A BSB number is a general code when sending or receiving payments within Australian banks. It’s also well-known among people or businesses that keep regular money transfers to the country. It consists of a couple of digits that carry the necessary information to guide the transaction by identifying a financial institution as the final destination. This number acts as an ID to ensure that any international payment will arrive properly.
Knowing what a BSB number is, what it looks like, and where to find it can help you and the banks involved during a domestic money transfer or from another country to Australia. After all, it offers a warranty to send the payment to the right place. So keep it in mind whenever you have a client or an employee working there. With this article, let’s learn more about the BSB numbers from Australian banks.
What is BSB number?
A BSB number is a code deployed by Australian banks to identify other financial institutions within the country and ensure the proper destination for international transactions. It works similarly to the postal codes. Before sending a letter — local or abroad — you need to inform this number to help the post office deliver the content to the right place. The same goes for money transfers.
If international payments are part of your daily routine, other initials — such as IBAN number or BIC and SWIFT codes — might sound familiar to you. In turn, BSB stands for Bank State Branch. It consists of a 6-digit code to identify: your bank, state, and branch location. The BSB has a similar function, but it’s unique for Australian operations.
The AU BSB number is supplied by the Australian Payments Network. This system is responsible for secure that all local banks and branches keep a unified identification structure. Some banks use a single BSB number for all branches. Other financial institutions rely on different codes for each branch. Let’s see a few examples:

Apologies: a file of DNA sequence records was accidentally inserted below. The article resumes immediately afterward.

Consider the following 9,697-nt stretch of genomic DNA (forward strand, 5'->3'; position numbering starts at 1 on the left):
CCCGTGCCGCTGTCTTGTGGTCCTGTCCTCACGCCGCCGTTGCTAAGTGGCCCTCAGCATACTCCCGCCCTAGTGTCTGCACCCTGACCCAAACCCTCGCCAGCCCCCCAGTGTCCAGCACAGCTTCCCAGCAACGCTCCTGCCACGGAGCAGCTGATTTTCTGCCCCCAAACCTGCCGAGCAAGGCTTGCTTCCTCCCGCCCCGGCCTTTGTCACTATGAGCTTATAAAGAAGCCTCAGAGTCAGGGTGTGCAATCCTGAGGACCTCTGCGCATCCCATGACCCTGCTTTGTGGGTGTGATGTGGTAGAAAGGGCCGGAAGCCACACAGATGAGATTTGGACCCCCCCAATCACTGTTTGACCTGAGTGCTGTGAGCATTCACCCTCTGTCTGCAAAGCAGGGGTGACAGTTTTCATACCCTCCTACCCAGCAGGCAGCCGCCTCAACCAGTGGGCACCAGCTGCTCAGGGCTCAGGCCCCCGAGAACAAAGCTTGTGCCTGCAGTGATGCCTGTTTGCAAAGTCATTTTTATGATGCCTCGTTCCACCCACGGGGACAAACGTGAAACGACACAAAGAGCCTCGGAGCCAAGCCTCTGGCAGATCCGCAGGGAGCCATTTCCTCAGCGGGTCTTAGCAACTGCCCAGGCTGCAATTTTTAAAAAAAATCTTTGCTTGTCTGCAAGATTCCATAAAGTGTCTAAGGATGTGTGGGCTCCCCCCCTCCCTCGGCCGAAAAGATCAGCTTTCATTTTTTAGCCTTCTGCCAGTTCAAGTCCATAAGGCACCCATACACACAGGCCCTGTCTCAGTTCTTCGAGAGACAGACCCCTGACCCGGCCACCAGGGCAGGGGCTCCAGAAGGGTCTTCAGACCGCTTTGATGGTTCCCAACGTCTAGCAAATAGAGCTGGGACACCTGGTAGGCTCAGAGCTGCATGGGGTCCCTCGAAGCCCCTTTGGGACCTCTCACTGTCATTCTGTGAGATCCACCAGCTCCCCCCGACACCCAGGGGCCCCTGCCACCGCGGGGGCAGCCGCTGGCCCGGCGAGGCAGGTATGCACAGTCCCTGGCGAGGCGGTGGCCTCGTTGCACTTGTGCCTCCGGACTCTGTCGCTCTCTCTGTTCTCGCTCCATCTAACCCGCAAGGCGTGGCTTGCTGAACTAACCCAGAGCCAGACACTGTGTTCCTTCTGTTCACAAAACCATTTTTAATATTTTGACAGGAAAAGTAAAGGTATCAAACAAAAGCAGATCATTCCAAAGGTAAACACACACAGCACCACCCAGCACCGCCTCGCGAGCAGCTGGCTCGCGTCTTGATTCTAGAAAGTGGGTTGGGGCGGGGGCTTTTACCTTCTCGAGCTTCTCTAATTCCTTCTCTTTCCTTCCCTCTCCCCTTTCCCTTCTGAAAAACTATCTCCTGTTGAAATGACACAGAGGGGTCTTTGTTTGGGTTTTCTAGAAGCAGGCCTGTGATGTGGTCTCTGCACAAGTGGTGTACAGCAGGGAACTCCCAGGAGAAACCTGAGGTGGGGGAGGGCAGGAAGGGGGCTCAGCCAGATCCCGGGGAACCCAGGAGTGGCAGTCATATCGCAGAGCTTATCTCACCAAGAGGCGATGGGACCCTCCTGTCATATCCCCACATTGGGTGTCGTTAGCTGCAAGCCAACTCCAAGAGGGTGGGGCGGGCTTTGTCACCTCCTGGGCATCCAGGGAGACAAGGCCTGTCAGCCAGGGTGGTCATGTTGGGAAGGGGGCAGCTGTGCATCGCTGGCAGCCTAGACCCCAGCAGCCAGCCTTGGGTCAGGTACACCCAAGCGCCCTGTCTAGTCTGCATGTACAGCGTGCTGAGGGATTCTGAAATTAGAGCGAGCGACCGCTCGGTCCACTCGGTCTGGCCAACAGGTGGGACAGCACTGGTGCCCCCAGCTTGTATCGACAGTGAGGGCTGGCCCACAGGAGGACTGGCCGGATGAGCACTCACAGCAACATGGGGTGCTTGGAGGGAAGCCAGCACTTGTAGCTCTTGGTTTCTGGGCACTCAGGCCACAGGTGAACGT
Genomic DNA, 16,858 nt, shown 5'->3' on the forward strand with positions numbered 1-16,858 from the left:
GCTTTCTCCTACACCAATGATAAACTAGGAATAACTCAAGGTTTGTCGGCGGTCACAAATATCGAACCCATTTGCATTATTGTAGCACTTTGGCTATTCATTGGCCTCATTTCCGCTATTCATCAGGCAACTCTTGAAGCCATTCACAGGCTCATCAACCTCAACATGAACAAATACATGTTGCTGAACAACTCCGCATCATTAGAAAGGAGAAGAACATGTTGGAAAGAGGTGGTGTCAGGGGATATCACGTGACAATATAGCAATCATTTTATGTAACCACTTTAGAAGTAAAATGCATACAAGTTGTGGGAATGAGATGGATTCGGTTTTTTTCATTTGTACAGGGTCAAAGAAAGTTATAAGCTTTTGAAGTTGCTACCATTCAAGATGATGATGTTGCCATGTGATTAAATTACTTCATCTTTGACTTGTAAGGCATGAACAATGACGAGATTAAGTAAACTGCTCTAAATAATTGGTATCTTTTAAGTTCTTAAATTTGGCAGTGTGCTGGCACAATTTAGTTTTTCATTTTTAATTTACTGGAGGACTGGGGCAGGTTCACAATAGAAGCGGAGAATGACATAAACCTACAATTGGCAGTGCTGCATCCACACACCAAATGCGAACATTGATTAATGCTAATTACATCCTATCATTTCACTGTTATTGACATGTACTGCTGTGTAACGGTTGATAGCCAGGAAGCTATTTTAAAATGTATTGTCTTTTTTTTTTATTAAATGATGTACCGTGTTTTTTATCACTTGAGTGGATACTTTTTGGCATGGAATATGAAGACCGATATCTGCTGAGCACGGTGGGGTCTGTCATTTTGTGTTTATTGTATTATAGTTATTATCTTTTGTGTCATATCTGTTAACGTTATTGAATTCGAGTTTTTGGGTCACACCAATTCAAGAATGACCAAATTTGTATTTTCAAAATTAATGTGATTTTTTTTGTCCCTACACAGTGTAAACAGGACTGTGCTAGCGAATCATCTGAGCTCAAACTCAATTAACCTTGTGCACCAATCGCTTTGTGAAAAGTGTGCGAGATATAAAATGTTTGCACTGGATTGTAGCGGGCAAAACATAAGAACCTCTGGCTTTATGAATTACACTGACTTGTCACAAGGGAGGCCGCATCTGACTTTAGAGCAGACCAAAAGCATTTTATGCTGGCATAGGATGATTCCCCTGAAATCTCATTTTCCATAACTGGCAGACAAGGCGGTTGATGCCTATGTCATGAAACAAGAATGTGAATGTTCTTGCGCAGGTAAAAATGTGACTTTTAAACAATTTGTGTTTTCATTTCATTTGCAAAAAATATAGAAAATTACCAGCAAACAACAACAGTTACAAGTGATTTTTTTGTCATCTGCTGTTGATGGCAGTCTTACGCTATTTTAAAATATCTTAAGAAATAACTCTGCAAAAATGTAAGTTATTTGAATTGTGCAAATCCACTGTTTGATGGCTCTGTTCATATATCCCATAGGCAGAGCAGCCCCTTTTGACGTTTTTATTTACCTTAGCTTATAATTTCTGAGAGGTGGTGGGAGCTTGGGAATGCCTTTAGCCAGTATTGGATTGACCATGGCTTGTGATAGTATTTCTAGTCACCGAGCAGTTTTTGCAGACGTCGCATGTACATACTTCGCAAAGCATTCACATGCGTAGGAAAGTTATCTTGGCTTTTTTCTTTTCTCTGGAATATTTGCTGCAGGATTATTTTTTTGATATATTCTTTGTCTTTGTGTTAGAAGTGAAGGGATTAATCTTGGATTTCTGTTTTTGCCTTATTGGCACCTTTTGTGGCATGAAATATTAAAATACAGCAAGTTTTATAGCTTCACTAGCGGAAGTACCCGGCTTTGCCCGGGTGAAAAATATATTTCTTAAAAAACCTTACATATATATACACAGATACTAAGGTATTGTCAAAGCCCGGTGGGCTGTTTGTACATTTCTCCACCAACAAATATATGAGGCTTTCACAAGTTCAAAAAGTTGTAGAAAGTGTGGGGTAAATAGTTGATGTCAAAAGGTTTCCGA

- ANZ: multiple BSB numbers;
- Bank of Queensland: one code for operations within the bank app (124-899) and a different number for other accounts (124-001);
- Bendigo Bank: more than one BSB number;
- Beyond Bank: universal code for all branches — 325-185;
- Commonwealth: a BSB number for each specific branch;
- NAB: different codes for different branches;
- Suncorp: one BSB number for all branches and accounts — 484-799.
Whether it’s a single number or different codes, the purpose is the same for all of them: quickly guide the money to the correct bank account for domestic and overseas transfers. Furthermore, you can use your BSB to create an IBAN to deal with some cross-border payments.
What does a BSB look like?
Like the IBAN, BIC, and SWIFT, a BSB number is a 6-digit code that follows a standard format while saving communication details regarding a bank. Through the examples above, you can already see the similarities. Here we will show what each number represents, using the code from Beyond Bank to make it more visual:
- Beyond Bank uses 325-185;
- The first two numbers (32) refer to the bank;
- The next (5) represents the state where your local branch is;
- The last three numbers (185) identify the branch.
Besides your account number, when you provide a BSB number, the bank responsible to process the transaction has access to the data needed to send the money. This way, the institution can guide the funds to the right destination.
How do I find my BSB number?
If you hold an account in an Australian bank or want to send a payment to the country, it’s recommended to check the requirements for an international money transfer. You can start with the BSB number since it’s mandatory. Usually, this information is available online while accessing the bank’s website — close to the account number most of the time — and also on your banking statements.
Another way is to ask the bank directly by paying a visit or making a phone call. If you don’t know the recipient’s BSB number, you can check it through a code locator online using the branch location. Inclusive, we brought some examples on the first topic of this article to help you with your search. Each institution has a branch locator tool. A few dedicated BSB finders are also available online when you do a quick search.
If you are planning an international payment to Australia with a BSB number, it’s worth knowing there are fast, safe, and low-cost options out there. Whether you need to send money to your family or pay employees, a multi-currency account can help by optimizing your financial routine. With Husky, recurring payments can be automated to quickly reach their destination while fair prices are applied to the transaction.
Want a cheaper way to send and receive money to Australia and other countries worldwide? Then open your free account at Husky to start saving money and time.